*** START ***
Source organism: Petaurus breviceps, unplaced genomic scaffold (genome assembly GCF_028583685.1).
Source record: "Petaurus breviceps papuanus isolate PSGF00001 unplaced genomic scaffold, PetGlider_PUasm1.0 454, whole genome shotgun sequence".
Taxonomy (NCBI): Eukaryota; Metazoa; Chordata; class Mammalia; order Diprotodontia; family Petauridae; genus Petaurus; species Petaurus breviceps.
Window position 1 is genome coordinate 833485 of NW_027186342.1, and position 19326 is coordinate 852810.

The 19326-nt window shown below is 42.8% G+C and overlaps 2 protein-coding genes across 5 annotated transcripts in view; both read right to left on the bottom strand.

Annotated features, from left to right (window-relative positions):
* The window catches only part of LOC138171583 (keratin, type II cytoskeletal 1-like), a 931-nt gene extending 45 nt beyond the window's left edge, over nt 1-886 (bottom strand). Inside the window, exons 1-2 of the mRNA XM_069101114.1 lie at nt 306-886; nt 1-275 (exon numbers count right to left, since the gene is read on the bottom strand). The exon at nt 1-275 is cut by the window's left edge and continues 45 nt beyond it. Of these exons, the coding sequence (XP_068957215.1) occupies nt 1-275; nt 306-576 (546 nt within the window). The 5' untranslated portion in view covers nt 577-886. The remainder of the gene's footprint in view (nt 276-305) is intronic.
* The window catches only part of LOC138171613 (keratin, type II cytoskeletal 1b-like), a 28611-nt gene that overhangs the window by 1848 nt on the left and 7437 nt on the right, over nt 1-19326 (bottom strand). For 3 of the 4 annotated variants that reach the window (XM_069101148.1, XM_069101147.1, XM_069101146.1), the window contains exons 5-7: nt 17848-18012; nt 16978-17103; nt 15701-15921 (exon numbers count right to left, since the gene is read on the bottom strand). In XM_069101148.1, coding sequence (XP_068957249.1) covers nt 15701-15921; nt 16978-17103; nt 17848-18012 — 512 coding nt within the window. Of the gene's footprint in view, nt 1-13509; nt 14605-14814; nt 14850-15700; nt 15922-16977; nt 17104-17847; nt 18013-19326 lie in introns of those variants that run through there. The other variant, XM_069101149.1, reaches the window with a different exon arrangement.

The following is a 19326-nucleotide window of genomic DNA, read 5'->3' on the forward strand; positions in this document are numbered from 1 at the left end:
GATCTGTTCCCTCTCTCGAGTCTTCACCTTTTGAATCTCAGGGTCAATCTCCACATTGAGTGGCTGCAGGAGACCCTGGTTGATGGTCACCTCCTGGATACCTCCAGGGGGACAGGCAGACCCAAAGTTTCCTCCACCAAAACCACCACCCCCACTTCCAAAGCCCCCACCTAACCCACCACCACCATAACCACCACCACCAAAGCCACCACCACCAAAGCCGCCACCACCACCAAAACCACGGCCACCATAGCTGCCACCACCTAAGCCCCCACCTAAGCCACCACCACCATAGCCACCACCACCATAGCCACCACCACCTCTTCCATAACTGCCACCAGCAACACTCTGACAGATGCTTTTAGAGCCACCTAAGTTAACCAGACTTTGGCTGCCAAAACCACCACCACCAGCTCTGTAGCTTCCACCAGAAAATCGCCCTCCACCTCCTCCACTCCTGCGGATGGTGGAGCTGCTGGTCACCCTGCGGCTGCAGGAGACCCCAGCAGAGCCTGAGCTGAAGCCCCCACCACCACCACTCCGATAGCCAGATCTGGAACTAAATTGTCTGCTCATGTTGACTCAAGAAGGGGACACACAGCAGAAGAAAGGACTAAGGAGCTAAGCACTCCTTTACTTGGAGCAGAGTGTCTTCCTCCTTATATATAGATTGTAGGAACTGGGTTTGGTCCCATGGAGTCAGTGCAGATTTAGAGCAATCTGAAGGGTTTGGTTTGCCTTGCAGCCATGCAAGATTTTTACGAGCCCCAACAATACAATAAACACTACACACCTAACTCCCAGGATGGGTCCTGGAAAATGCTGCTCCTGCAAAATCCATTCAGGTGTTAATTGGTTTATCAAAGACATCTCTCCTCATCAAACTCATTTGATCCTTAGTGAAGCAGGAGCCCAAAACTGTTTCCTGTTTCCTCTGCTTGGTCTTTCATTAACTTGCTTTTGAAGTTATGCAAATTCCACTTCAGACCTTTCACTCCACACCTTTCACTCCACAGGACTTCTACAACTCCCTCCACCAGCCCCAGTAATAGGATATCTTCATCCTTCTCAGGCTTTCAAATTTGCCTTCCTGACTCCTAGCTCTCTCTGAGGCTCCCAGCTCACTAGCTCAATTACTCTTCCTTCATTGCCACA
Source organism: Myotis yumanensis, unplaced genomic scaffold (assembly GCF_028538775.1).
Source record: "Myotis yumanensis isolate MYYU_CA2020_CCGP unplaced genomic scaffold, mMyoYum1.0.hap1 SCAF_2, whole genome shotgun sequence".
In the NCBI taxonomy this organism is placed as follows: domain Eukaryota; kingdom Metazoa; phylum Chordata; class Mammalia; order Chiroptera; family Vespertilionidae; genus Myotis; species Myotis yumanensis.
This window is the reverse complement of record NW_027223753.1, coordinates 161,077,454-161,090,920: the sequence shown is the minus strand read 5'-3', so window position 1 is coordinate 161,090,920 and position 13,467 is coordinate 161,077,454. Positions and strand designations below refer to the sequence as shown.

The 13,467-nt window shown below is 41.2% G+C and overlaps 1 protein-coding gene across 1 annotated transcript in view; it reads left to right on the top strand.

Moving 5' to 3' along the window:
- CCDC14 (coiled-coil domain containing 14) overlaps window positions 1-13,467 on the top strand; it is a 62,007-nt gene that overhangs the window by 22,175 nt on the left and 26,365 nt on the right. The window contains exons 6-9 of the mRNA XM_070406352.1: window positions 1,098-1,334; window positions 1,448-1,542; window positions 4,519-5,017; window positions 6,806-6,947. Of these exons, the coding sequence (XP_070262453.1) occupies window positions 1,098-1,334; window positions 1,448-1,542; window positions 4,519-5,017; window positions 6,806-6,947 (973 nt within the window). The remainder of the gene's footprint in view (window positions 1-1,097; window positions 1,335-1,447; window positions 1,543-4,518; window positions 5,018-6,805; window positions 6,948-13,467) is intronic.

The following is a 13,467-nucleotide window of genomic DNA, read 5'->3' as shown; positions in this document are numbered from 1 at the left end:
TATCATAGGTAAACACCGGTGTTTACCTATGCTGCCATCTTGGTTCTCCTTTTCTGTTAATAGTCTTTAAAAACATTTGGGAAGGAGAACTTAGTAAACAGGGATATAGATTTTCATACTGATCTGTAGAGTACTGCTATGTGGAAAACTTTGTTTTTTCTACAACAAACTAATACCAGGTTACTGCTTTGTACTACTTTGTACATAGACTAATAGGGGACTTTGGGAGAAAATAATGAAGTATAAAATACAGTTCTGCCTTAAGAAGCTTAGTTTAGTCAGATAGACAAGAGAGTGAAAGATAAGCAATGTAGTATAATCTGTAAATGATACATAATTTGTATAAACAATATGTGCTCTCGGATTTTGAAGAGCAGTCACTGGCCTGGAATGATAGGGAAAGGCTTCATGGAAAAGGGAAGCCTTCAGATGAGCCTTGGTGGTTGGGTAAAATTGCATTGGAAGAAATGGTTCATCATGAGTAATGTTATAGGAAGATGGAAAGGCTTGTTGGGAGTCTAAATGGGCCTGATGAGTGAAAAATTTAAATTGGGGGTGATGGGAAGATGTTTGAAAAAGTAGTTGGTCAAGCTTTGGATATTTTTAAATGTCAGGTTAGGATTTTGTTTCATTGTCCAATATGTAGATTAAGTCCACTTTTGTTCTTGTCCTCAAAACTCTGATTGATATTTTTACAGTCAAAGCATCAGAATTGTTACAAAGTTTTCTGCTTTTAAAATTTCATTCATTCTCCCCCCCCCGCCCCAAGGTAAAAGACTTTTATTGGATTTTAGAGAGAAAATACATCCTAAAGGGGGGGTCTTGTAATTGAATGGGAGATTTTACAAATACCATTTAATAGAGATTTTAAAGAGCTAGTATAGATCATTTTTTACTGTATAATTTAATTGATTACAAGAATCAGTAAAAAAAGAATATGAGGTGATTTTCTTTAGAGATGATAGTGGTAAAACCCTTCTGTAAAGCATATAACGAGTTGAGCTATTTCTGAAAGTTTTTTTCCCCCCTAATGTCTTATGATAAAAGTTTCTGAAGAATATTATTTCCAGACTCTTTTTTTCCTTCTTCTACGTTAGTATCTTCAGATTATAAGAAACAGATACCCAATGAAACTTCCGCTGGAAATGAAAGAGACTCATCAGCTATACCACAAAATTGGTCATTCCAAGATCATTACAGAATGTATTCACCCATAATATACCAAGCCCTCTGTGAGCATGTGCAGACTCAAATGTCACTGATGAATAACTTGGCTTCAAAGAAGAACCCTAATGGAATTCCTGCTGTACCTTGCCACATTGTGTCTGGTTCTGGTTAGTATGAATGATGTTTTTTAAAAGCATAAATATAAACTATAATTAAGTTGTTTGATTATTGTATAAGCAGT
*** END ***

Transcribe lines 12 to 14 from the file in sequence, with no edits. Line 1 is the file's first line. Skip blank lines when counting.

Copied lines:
Source record: "Myotis yumanensis isolate MYYU_CA2020_CCGP unplaced genomic scaffold, mMyoYum1.0.hap1 SCAF_2, whole genome shotgun sequence".
In the NCBI taxonomy this organism is placed as follows: domain Eukaryota; kingdom Metazoa; phylum Chordata; class Mammalia; order Chiroptera; family Vespertilionidae; genus Myotis; species Myotis yumanensis.
This window is the reverse complement of record NW_027223753.1, coordinates 161,077,454-161,090,920: the sequence shown is the minus strand read 5'-3', so window position 1 is coordinate 161,090,920 and position 13,467 is coordinate 161,077,454. Positions and strand designations below refer to the sequence as shown.